Birds, along with bees, butterflies and other insects, play an important role in helping flowers to reproduce. The birds search for food, shelter, mates and nesting material among the flowers. In turn, they carry the pollen from one flower to the next, helping to pollinate the plants. Gardens or landscapes that provide attractive flowers while also offering valuable resources for birds help to continue the cycle.
Flowers act as the reproductive structure of the plant. Pollination consists of the transfer of pollen from the male anther to the female stigma. Pollen consists of a highly nutritious, sticky substance with lots of protein, making it an ideal food for some birds. Sometimes pollination occurs in the same plant, while other times it occurs between two different plants.
Flowers produce both nectar and pollen. While some plants rely on the wind to help take pollen to the female plants, others depend on birds to spread their pollen. The bird becomes known as the pollinator since it helps spread the pollen. To get birds to visit their flowers, the plants must offer a reward, such as nectar and protein-rich pollen. While the bird eats the nectar, pollen sticks to the bird's body, legs, beak and head. When the bird moves to the next flower, some of the pollen on the bird falls off on the stigma of that flower, resulting in the successful pollination of the plants.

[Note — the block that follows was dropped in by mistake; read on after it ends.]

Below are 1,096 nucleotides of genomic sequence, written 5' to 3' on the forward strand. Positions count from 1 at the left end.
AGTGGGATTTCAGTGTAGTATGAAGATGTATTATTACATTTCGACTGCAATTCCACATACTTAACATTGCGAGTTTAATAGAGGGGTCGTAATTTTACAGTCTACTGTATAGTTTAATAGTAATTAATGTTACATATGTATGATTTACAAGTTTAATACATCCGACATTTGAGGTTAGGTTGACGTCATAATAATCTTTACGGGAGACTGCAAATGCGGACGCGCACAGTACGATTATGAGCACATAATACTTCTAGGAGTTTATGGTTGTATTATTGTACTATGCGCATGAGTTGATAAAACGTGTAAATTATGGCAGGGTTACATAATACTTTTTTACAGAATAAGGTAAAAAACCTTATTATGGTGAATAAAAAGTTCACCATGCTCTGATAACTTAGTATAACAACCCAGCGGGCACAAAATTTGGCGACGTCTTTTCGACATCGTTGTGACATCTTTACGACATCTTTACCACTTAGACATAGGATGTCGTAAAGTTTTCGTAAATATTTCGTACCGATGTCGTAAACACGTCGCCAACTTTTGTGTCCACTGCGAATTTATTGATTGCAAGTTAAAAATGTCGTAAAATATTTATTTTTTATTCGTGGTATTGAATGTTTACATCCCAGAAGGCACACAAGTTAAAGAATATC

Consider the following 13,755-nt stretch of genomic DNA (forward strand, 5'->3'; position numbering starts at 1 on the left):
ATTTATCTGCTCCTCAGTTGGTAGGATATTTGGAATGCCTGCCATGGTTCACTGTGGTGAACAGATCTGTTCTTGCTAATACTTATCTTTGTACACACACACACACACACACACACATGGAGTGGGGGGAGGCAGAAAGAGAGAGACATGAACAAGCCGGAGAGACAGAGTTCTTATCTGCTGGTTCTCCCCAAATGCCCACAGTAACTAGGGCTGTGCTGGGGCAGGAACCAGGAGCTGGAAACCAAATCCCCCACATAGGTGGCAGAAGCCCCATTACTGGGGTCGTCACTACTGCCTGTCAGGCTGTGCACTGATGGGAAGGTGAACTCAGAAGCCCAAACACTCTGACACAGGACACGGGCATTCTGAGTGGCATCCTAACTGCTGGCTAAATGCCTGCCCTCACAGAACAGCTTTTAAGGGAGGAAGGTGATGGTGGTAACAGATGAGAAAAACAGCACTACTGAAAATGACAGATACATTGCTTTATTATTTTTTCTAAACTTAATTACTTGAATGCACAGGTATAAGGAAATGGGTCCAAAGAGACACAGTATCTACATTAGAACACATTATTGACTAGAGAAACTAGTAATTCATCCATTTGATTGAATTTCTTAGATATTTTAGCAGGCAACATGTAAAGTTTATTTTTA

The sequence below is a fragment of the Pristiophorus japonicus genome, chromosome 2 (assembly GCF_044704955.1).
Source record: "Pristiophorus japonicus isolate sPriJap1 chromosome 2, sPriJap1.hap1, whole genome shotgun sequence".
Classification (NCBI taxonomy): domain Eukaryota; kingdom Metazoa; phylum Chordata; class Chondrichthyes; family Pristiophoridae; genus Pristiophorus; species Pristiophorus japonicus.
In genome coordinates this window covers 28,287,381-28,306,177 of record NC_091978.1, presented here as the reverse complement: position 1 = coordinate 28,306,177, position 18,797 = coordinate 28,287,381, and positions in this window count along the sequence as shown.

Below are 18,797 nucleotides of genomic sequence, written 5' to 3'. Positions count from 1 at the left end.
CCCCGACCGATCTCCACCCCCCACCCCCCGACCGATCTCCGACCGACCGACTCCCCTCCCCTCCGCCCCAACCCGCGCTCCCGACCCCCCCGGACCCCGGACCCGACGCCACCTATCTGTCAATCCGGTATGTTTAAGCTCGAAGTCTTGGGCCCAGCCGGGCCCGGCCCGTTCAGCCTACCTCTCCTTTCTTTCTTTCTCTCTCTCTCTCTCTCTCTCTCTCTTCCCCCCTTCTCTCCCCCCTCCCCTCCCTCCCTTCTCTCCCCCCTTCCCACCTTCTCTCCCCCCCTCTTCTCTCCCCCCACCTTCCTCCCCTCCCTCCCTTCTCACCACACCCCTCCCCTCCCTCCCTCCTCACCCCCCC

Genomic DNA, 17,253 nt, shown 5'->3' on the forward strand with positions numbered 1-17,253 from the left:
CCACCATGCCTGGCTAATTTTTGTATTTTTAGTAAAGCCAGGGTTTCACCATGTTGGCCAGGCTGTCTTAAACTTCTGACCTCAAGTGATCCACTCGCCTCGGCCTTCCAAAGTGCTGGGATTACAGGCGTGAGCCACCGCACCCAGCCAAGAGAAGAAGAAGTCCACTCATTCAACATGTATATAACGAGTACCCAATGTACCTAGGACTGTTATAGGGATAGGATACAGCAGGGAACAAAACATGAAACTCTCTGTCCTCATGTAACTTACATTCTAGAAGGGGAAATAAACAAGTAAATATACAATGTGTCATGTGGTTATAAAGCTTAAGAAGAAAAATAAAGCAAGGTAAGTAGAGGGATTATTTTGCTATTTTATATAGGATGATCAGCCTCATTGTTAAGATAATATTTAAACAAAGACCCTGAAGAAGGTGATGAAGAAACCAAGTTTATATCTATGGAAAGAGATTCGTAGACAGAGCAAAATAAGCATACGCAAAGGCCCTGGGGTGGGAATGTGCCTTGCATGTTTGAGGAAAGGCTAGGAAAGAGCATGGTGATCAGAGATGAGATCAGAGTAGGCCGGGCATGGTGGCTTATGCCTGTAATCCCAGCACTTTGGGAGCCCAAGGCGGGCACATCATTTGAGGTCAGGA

Hummingbirds use their eyes to find red, orange or yellow flowers while relying on their long beaks to thrust deep into the flowers for nectar. They leave the flower with faces full of pollen, which they then take to the next flower. Some birds visit flowers to eat small insects attracted to the plant's nectar. In the process of eating the insect, the bird takes some of the pollen to other plants. Sometimes the flowers will produce two kinds of pollen--normal and sterile--with the sterile pollen used to attract birds and insects to the flower for the tasty treat.
According to the U. S. Forest Service, more than 2,000 species around the world feed on a plant's nectar or the insects on or near the flowers. Some of the birds include hummingbirds, tiny birds that weigh as much as one to three pennies, who survive by eating several times their weight in nectar every day. Honeycreepers, with their long beaks perfect for sucking nectar out of deep, tubular flowers, help pollinate flowers in Hawaii. Honeyeaters in Australia and brush-tongued parrots of New Guinea are examples of birds that help pollinate tropical flowers in other parts of the world.
The exchange of pollen between the birds and the plants creates a mutual partnership, called coevolution. Without birds, flowers that rely on birds for pollination would die out in the next generation. Without flowers, the birds would lose an important resource as well, making their species highly susceptible to extinction.